Jeannie: When asked to defend his words – at a trial that he was certain would end in his death – Luther declared that he would not take them back. He said firmly, “Unless I am convicted of my error by Scripture and by plain reason, I cannot recant. My conscience is subject to the word of God, and to go against conscience is neither right nor safe. Here I stand, I can do no other! God help me! Amen!”

John: Since Martin Luther posted his 95 theses 500 years ago on October 31, we celebrate this week as the anniversary of the reformation. But really we could say that the reformation began a couple of hundred of years earlier, with an English philosopher named John Wycliffe who was the first person to advocate that the Bible be printed in a language that anyone could understand.

Leslie: He believed that anyone could read the Bible, and that everyone should. He said, “The New Testament is full of authority and open to the understanding of simple men as to the points of salvation…I believe that in the end, truth will conquer.”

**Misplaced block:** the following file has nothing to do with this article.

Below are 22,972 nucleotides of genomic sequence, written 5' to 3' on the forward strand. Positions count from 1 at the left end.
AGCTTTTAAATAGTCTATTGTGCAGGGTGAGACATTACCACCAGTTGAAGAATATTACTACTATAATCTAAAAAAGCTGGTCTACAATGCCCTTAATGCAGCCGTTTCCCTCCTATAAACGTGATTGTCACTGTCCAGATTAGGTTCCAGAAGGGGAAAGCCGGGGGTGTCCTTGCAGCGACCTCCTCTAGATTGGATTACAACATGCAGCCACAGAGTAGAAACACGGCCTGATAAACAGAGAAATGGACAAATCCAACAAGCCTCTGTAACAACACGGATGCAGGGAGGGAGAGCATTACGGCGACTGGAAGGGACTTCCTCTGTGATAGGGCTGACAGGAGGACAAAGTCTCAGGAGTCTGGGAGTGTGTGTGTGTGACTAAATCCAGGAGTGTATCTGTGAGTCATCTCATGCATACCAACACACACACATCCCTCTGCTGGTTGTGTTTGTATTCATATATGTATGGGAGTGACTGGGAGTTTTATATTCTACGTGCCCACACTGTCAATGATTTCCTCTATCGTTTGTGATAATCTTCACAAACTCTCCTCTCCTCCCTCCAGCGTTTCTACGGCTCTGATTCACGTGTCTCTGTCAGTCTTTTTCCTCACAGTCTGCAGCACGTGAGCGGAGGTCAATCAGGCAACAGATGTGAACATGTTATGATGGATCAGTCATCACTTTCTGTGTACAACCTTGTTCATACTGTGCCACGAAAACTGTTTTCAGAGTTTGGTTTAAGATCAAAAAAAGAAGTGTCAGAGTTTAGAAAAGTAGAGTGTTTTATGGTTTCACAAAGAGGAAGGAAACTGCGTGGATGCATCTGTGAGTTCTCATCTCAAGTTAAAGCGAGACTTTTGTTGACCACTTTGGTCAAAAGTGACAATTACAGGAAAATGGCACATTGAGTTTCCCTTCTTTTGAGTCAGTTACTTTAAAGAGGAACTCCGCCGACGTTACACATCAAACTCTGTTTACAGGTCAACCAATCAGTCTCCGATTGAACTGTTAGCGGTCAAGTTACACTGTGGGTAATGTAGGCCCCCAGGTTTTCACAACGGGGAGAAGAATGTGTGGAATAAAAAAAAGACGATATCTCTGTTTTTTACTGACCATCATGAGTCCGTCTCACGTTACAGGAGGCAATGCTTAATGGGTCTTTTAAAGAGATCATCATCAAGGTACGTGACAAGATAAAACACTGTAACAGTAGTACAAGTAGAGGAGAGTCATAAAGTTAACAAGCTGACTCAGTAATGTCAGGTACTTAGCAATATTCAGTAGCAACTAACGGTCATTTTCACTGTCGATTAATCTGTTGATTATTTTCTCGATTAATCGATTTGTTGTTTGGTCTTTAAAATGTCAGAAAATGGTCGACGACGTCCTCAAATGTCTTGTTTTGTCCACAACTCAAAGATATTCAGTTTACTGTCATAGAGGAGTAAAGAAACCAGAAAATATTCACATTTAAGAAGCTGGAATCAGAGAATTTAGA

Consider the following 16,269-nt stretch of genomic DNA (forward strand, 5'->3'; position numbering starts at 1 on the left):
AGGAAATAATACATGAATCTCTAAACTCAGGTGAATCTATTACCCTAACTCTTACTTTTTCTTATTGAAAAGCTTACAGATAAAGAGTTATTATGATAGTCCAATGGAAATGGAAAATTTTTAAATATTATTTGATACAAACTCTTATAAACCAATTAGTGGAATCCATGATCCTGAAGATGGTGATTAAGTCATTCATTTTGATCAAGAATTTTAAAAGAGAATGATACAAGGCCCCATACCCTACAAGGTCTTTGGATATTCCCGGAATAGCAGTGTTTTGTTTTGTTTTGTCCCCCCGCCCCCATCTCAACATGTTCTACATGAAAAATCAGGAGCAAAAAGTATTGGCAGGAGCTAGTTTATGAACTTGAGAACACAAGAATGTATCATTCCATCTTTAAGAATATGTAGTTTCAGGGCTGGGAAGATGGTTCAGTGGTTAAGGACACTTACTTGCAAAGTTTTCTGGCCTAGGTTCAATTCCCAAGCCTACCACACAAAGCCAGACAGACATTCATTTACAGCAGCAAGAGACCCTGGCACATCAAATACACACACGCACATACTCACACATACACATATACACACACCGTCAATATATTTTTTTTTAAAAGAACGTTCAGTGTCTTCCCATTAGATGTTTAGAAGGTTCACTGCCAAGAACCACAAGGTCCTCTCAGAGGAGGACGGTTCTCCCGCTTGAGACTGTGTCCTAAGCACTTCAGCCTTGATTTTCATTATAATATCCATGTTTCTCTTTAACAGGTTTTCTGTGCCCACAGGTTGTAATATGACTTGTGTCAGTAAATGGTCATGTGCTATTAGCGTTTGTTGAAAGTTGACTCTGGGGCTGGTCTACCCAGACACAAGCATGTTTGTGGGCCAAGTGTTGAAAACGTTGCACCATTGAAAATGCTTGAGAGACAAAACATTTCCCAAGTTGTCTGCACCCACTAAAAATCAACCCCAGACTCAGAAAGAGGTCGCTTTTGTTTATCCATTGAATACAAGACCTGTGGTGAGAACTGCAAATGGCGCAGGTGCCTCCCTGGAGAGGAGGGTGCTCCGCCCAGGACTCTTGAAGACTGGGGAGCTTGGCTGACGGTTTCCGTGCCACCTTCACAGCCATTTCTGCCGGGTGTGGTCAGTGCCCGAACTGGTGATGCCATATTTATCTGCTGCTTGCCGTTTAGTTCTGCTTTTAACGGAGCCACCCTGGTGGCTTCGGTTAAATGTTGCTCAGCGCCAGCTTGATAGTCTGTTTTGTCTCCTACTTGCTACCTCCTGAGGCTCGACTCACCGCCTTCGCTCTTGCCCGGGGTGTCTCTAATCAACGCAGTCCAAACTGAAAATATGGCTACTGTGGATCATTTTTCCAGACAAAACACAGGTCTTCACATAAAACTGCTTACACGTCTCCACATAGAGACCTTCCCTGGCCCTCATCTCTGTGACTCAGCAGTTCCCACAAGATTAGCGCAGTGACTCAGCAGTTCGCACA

Jeff: Or we could say it started with the Czech priest Jan Hus, who lived a century before Luther. Hus died at the stake defending his faith against corruption and greed, crying “It is better to die well then to live badly.”

Richard: We can’t say for certain when it started, but we do know that once Luther nailed those theses to the door exactly 500 years ago, the ball that had already been rolling was really set in motion. John Calvin was one of the reformers who picked up the ball. He was passionate in his love of God. “There is not one blade of grass, there is no color in this world that is not intended to make us rejoice,” he said.

Jeff: He taught the doctrine of predestination. In other words, he believed that God “delivers and preserves” from perdition “all whom he, in his eternal and unchangeable council, of mere goodness hath elected in Christ Jesus our Lord, without respect to their works”

Shirl, Jeanie, John: Huh?

Leslie: That means that those whom God has chosen are already saved. It doesn’t matter what they do to deserve it.

John: What about the people God hasn’t chosen?